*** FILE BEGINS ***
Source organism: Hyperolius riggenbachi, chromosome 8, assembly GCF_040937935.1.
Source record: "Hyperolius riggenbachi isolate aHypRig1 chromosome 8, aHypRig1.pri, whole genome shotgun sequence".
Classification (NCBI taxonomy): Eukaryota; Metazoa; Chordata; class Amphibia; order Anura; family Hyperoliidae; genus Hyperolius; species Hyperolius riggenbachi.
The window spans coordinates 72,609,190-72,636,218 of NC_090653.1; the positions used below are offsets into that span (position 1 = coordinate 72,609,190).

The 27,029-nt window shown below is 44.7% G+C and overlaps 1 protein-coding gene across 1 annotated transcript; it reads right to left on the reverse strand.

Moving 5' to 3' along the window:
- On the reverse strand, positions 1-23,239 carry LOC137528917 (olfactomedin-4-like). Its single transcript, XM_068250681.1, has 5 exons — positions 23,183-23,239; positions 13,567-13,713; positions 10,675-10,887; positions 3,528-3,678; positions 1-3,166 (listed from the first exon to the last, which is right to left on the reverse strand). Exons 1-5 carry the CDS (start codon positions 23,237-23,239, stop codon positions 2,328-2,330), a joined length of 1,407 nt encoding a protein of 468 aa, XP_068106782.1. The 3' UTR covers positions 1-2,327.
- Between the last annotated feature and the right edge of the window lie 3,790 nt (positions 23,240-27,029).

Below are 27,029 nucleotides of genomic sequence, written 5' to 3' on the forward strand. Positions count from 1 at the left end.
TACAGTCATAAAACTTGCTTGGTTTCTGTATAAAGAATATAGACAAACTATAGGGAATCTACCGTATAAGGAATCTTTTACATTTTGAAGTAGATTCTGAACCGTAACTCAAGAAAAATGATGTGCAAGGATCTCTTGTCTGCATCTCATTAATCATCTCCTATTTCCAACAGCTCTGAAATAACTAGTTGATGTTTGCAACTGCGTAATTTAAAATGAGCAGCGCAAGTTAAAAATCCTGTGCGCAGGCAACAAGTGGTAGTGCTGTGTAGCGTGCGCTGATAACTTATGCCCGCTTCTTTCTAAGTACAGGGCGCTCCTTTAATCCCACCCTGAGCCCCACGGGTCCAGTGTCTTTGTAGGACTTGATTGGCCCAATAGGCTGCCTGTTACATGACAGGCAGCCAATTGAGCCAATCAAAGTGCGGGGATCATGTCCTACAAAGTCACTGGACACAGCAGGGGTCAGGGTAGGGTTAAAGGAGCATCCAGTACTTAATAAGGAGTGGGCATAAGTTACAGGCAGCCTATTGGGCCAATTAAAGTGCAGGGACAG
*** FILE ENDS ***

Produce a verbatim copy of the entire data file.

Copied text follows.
Source organism: Hyperolius riggenbachi, chromosome 8, assembly GCF_040937935.1.
Source record: "Hyperolius riggenbachi isolate aHypRig1 chromosome 8, aHypRig1.pri, whole genome shotgun sequence".
Classification (NCBI taxonomy): Eukaryota; Metazoa; Chordata; class Amphibia; order Anura; family Hyperoliidae; genus Hyperolius; species Hyperolius riggenbachi.
The window spans coordinates 72,609,190-72,636,218 of NC_090653.1; the positions used below are offsets into that span (position 1 = coordinate 72,609,190).

The 27,029-nt window shown below is 44.7% G+C and overlaps 1 protein-coding gene across 1 annotated transcript; it reads right to left on the reverse strand.

Moving 5' to 3' along the window:
- On the reverse strand, positions 1-23,239 carry LOC137528917 (olfactomedin-4-like). Its single transcript, XM_068250681.1, has 5 exons — positions 23,183-23,239; positions 13,567-13,713; positions 10,675-10,887; positions 3,528-3,678; positions 1-3,166 (listed from the first exon to the last, which is right to left on the reverse strand). Exons 1-5 carry the CDS (start codon positions 23,237-23,239, stop codon positions 2,328-2,330), a joined length of 1,407 nt encoding a protein of 468 aa, XP_068106782.1. The 3' UTR covers positions 1-2,327.
- Between the last annotated feature and the right edge of the window lie 3,790 nt (positions 23,240-27,029).

Below are 27,029 nucleotides of genomic sequence, written 5' to 3' on the forward strand. Positions count from 1 at the left end.
TACAGTCATAAAACTTGCTTGGTTTCTGTATAAAGAATATAGACAAACTATAGGGAATCTACCGTATAAGGAATCTTTTACATTTTGAAGTAGATTCTGAACCGTAACTCAAGAAAAATGATGTGCAAGGATCTCTTGTCTGCATCTCATTAATCATCTCCTATTTCCAACAGCTCTGAAATAACTAGTTGATGTTTGCAACTGCGTAATTTAAAATGAGCAGCGCAAGTTAAAAATCCTGTGCGCAGGCAACAAGTGGTAGTGCTGTGTAGCGTGCGCTGATAACTTATGCCCGCTTCTTTCTAAGTACAGGGCGCTCCTTTAATCCCACCCTGAGCCCCACGGGTCCAGTGTCTTTGTAGGACTTGATTGGCCCAATAGGCTGCCTGTTACATGACAGGCAGCCAATTGAGCCAATCAAAGTGCGGGGATCATGTCCTACAAAGTCACTGGACACAGCAGGGGTCAGGGTAGGGTTAAAGGAGCATCCAGTACTTAATAAGGAGTGGGCATAAGTTACAGGCAGCCTATTGGGCCAATTAAAGTGCAGGGACAG